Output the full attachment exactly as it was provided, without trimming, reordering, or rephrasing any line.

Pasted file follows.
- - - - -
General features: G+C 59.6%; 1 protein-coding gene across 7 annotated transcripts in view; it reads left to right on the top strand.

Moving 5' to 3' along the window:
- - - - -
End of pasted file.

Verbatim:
General features: G+C 59.6%; 1 protein-coding gene across 7 annotated transcripts in view; it reads left to right on the top strand.

Moving 5' to 3' along the window: